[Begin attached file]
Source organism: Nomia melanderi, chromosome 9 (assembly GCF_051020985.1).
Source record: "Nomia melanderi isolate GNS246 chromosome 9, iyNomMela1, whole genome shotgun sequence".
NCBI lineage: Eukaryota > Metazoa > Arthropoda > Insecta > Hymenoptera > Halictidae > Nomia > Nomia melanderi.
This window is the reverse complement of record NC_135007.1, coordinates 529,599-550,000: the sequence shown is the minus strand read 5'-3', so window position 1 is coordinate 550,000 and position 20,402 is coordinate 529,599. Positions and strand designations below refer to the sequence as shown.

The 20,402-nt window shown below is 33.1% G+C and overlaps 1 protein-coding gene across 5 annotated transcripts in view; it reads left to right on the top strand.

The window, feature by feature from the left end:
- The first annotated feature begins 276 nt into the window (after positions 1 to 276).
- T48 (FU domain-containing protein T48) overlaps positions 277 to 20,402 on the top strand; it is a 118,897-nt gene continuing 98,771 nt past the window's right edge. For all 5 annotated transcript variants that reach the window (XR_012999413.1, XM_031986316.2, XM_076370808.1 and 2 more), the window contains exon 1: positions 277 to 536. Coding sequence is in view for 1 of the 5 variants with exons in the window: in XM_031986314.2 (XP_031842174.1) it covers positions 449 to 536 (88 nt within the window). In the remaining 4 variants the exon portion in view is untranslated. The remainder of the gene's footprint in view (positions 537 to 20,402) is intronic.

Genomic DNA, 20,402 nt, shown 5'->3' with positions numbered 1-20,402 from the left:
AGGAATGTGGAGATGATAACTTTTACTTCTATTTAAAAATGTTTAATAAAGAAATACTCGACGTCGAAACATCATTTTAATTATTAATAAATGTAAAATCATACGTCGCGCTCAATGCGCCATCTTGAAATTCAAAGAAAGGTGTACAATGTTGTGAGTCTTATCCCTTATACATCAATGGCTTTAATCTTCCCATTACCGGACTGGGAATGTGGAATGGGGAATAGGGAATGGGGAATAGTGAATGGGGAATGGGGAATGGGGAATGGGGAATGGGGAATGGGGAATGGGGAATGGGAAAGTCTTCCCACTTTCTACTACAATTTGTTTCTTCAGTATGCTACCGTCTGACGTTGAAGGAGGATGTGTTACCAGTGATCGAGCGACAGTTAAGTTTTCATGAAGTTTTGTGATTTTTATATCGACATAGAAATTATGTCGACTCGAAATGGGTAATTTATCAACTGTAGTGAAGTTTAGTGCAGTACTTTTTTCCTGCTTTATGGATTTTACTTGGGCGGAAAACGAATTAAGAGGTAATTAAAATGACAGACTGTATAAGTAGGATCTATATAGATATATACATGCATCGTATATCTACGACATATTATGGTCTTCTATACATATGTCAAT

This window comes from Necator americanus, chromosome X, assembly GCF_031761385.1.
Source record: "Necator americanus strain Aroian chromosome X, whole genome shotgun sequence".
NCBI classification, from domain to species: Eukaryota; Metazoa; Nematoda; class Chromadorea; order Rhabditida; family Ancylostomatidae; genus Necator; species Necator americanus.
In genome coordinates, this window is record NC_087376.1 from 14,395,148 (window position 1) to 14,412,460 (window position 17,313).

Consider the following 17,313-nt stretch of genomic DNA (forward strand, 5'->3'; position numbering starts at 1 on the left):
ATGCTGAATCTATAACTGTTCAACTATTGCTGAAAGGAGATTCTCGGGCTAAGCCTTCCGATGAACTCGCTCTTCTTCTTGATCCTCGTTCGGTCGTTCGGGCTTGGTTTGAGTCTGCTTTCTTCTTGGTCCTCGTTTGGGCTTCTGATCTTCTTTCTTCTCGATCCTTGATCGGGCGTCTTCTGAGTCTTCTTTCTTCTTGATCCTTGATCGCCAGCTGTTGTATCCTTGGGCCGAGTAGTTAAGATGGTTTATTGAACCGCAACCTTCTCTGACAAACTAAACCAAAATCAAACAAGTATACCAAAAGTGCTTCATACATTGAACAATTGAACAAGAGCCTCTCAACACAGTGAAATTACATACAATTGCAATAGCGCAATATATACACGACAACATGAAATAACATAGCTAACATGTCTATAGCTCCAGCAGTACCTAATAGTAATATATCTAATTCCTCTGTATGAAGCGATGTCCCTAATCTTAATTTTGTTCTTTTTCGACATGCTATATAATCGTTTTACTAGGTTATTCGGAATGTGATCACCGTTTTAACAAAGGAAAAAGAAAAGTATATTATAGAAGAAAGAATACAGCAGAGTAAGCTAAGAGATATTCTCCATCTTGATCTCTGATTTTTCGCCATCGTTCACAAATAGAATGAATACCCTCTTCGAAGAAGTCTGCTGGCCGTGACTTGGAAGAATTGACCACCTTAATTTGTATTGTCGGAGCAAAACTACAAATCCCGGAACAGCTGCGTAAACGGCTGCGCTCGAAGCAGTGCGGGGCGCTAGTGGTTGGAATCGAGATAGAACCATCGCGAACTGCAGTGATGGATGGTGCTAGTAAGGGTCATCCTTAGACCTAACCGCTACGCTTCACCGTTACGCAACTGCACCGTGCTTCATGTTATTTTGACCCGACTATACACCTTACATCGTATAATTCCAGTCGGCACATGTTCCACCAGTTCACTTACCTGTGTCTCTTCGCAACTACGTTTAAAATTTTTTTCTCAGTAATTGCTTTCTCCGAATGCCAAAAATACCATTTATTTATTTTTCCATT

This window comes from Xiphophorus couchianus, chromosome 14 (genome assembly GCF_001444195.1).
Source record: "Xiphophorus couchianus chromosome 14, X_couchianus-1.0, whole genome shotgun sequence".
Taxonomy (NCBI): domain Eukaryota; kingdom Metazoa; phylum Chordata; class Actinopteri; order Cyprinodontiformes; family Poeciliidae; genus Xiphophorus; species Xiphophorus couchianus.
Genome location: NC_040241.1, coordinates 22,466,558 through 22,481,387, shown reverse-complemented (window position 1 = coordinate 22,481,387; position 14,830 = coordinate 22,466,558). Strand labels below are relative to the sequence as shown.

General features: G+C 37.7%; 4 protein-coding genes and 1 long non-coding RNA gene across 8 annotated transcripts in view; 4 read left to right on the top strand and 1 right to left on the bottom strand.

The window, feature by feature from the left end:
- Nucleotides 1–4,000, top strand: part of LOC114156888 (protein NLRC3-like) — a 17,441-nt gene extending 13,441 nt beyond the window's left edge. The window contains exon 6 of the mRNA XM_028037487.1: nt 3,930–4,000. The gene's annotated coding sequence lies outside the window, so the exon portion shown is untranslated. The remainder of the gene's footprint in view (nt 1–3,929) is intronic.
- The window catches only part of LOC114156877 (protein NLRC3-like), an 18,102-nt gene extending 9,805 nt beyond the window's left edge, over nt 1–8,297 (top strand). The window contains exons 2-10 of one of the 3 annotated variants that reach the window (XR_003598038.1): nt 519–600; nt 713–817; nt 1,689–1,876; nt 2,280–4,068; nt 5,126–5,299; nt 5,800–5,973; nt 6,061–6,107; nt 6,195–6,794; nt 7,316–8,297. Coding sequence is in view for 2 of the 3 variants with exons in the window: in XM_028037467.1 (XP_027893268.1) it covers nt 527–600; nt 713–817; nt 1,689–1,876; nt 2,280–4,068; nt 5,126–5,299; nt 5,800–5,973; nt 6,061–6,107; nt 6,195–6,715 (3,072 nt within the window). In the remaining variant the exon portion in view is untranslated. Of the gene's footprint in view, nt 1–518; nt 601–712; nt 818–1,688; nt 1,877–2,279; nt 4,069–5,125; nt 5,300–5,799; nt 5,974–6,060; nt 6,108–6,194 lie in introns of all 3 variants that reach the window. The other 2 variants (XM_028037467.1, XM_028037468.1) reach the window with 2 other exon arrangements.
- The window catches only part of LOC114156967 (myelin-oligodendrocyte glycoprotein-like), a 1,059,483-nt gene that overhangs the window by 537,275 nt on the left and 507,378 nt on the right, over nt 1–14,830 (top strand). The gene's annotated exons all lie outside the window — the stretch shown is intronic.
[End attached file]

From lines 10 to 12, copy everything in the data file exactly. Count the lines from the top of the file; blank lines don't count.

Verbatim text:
AGGAATGTGGAGATGATAACTTTTACTTCTATTTAAAAATGTTTAATAAAGAAATACTCGACGTCGAAACATCATTTTAATTATTAATAAATGTAAAATCATACGTCGCGCTCAATGCGCCATCTTGAAATTCAAAGAAAGGTGTACAATGTTGTGAGTCTTATCCCTTATACATCAATGGCTTTAATCTTCCCATTACCGGACTGGGAATGTGGAATGGGGAATAGGGAATGGGGAATAGTGAATGGGGAATGGGGAATGGGGAATGGGGAATGGGGAATGGGGAATGGGGAATGGGAAAGTCTTCCCACTTTCTACTACAATTTGTTTCTTCAGTATGCTACCGTCTGACGTTGAAGGAGGATGTGTTACCAGTGATCGAGCGACAGTTAAGTTTTCATGAAGTTTTGTGATTTTTATATCGACATAGAAATTATGTCGACTCGAAATGGGTAATTTATCAACTGTAGTGAAGTTTAGTGCAGTACTTTTTTCCTGCTTTATGGATTTTACTTGGGCGGAAAACGAATTAAGAGGTAATTAAAATGACAGACTGTATAAGTAGGATCTATATAGATATATACATGCATCGTATATCTACGACATATTATGGTCTTCTATACATATGTCAAT

This window comes from Necator americanus, chromosome X, assembly GCF_031761385.1.
Source record: "Necator americanus strain Aroian chromosome X, whole genome shotgun sequence".